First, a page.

My wife often asks me why I still do consulting work. She wonders why I happily leave the comfort of my office to crawl all over hot, dirty hydraulic equipment.
Well for one, I actually enjoy it. Two, it keeps me sharp. But perhaps most importantly, it keeps me in touch with the issues that hydraulic equipment users grapple with.
One of the things I’ve learnt over the years, is in the early stages of a consulting assignment it’s better to ask good questions rather than dispense good advice.
A recent client had a series of catastrophic pump failures. These hydraulic pumps were achieving less than half their expected service life.… continue reading »
A colleague who works for a major hydraulic component manufacturer recently told me his company’s original equipment manufacturer (OEM) customers are demanding hydraulic components which can handle operating temperatures in excess of 110°C. And this number is not for margin of safety – it’s for continuous operation.
The trouble is, heat is the biggest enemy of a hydraulic system. Bigger than particle and water contamination these days — due to the widespread understanding and adoption of modern filtration technologies.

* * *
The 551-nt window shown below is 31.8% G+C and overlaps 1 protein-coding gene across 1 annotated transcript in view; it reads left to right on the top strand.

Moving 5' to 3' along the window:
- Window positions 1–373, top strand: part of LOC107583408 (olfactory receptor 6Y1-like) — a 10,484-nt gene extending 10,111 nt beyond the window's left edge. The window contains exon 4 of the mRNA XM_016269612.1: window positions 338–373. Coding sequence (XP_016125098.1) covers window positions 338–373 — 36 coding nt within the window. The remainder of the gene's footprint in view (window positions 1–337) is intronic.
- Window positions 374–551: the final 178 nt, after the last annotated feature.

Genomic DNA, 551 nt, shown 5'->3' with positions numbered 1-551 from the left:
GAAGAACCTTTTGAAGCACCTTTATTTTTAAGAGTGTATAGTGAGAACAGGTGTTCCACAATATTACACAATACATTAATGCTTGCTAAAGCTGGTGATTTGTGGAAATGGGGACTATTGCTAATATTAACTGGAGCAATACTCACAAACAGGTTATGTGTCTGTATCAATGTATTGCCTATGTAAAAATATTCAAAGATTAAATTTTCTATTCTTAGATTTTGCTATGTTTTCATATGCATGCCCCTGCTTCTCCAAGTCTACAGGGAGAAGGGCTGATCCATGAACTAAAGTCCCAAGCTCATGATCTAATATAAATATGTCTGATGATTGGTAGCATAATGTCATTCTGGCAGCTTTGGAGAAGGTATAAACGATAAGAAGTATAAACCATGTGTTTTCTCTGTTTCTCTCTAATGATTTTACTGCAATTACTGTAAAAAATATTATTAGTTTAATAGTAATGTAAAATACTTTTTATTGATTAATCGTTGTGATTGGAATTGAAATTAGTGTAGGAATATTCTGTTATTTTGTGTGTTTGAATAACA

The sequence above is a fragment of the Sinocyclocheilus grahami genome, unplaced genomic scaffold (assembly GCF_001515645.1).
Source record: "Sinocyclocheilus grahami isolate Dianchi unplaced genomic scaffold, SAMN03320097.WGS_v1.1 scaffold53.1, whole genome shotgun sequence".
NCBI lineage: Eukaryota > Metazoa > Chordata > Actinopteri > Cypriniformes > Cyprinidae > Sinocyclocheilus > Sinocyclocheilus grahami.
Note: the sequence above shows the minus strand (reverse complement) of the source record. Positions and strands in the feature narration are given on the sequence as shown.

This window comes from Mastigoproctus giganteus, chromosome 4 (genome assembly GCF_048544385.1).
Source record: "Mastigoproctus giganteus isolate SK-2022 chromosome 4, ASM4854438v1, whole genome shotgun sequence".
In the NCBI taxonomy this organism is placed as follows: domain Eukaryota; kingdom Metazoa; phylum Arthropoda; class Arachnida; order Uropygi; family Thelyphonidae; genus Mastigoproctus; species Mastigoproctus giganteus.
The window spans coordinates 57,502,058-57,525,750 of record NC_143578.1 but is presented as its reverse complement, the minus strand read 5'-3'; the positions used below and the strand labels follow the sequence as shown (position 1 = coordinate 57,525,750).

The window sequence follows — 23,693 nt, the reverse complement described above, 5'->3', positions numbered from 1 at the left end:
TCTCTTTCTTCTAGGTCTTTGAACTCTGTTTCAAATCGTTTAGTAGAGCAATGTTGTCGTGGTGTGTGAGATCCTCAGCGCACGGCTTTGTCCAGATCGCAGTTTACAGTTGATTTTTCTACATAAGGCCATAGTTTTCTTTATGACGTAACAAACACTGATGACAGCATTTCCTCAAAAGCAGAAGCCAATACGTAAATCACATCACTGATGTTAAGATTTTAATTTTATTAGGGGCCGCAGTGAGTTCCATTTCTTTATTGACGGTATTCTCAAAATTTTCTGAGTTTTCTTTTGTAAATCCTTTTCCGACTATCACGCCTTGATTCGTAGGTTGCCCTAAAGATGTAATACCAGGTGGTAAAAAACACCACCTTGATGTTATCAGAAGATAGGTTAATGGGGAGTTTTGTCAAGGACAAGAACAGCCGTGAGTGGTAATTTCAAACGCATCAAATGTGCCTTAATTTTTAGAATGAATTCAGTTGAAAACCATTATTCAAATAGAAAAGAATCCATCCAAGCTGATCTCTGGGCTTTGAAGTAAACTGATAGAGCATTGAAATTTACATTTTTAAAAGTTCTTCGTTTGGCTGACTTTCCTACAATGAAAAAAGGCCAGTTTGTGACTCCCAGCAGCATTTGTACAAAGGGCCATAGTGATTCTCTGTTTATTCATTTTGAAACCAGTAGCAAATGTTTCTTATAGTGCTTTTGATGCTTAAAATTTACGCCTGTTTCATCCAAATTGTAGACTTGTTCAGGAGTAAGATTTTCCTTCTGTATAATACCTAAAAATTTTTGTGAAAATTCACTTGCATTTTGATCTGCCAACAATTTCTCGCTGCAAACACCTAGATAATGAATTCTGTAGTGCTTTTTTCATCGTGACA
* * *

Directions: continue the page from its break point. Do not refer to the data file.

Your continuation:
And so in my view, a hydraulic system running at 110°C is a hydraulic system from hell – figuratively speaking of course.… continue reading »
Hydraulic fluid has a BIG job to do. It’s a power transmission device, a lubricant, a heat transfer medium – and even a sealant, in some hydraulic components at least. And this is why I consider the fluid to be THE most important component of a hydraulic system. And certainly not something to be purchased on price alone.
But regardless of whether the hydraulic fluid you use is a synthetic, high VI, ashless, zinc-free, multigrade or monograde — or any other of the many options available today, to do its job well, the hydraulic fluid needs help from its friends. The first of these, and possibly the hydraulic fluid’s BEST friend, is the reservoir or tank.… continue reading »